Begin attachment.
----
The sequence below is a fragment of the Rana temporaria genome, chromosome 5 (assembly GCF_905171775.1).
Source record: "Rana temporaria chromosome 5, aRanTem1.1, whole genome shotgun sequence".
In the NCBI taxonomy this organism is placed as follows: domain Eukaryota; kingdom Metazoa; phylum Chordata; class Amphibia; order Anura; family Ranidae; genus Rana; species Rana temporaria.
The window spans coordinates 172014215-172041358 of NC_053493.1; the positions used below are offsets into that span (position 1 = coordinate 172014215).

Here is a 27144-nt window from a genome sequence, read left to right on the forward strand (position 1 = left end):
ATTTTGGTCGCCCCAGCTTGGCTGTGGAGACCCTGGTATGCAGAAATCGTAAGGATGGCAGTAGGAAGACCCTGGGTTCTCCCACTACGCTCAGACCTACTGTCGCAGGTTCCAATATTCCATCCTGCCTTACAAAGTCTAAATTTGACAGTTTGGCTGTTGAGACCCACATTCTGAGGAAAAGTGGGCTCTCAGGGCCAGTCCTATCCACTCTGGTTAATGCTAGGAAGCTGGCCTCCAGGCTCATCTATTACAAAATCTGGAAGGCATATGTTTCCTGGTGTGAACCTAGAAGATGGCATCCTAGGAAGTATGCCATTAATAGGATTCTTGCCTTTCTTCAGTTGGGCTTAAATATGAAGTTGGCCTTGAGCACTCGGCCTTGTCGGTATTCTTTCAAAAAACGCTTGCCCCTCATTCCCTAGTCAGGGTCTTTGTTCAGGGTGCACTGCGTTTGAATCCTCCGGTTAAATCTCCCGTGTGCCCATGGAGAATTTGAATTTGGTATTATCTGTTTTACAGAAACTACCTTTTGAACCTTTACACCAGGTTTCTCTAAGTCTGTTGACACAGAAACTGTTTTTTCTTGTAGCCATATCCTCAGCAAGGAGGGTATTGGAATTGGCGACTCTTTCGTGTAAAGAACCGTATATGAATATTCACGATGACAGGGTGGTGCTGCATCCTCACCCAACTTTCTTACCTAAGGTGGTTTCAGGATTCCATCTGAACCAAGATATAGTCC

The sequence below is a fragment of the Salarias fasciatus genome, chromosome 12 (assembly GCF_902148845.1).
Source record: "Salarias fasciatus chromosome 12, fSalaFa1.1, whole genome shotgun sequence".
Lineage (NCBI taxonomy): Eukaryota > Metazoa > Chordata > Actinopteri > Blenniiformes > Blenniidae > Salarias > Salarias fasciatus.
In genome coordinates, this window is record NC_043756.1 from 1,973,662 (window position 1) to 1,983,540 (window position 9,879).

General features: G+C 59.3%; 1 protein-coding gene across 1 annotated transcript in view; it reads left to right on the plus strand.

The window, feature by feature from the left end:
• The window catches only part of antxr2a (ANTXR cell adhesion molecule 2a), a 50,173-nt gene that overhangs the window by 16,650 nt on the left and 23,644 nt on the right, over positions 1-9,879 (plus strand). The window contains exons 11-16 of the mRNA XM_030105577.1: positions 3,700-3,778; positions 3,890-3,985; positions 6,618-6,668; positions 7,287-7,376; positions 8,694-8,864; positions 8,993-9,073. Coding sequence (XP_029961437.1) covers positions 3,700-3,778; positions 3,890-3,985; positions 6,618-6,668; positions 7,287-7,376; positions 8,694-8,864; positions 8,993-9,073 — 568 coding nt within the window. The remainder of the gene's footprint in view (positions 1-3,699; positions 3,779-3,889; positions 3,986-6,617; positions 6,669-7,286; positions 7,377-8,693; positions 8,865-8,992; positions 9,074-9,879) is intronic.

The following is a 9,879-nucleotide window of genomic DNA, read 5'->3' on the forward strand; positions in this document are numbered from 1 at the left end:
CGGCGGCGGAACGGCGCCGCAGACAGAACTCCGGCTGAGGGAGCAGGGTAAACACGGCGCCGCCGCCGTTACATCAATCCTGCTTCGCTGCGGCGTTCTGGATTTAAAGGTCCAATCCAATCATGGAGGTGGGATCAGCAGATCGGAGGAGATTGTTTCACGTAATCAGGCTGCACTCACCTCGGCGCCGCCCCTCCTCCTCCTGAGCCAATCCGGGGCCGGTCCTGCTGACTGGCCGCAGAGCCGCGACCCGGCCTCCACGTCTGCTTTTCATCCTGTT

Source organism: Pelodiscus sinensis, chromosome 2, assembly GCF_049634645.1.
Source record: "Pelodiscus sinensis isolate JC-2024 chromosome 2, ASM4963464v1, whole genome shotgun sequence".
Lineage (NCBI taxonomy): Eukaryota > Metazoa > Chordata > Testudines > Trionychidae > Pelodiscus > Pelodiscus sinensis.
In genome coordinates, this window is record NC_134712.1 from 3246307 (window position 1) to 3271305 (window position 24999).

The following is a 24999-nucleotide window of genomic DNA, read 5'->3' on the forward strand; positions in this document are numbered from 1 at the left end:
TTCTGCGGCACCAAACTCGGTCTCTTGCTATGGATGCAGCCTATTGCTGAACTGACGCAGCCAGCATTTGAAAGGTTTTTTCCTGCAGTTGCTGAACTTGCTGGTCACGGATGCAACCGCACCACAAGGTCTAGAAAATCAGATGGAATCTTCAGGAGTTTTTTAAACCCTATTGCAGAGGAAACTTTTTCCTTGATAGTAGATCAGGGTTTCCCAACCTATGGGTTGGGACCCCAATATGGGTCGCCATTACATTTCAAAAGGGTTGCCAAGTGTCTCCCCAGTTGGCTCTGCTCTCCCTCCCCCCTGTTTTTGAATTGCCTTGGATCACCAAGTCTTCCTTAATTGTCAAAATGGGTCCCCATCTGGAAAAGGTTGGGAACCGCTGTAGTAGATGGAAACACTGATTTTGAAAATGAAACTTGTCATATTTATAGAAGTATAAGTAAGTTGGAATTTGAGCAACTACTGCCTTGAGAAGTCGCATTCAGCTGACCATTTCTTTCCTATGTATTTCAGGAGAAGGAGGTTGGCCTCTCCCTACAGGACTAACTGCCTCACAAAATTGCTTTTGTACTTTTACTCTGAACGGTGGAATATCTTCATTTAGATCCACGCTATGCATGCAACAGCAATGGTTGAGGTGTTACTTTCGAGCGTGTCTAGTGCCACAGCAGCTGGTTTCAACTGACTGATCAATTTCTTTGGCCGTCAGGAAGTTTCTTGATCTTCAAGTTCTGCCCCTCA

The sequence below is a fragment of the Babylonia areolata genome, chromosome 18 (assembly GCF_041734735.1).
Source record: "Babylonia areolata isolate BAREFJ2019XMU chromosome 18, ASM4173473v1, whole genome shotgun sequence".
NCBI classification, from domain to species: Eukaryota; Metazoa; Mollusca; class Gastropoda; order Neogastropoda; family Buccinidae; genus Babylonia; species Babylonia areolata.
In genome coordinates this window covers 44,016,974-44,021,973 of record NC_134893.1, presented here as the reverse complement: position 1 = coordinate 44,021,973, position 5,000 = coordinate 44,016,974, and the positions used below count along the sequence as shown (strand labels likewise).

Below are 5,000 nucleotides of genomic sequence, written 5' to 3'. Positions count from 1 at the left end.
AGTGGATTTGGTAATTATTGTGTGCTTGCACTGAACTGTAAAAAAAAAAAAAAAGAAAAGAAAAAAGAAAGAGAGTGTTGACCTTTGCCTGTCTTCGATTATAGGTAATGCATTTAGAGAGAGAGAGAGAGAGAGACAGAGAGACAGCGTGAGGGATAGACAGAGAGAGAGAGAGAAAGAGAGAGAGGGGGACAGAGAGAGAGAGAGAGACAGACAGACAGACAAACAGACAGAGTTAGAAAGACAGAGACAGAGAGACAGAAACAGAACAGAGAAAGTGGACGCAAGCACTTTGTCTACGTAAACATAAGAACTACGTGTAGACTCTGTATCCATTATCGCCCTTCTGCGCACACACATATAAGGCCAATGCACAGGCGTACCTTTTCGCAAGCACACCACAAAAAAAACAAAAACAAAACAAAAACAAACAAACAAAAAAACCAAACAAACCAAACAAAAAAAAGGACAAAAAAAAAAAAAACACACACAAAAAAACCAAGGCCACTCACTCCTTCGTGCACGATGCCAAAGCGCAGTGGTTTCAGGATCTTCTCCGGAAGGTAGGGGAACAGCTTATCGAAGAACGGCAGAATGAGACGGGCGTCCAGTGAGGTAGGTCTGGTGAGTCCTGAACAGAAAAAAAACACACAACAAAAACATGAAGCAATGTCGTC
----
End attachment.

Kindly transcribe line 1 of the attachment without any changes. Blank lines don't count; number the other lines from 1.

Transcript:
The sequence below is a fragment of the Rana temporaria genome, chromosome 5 (assembly GCF_905171775.1).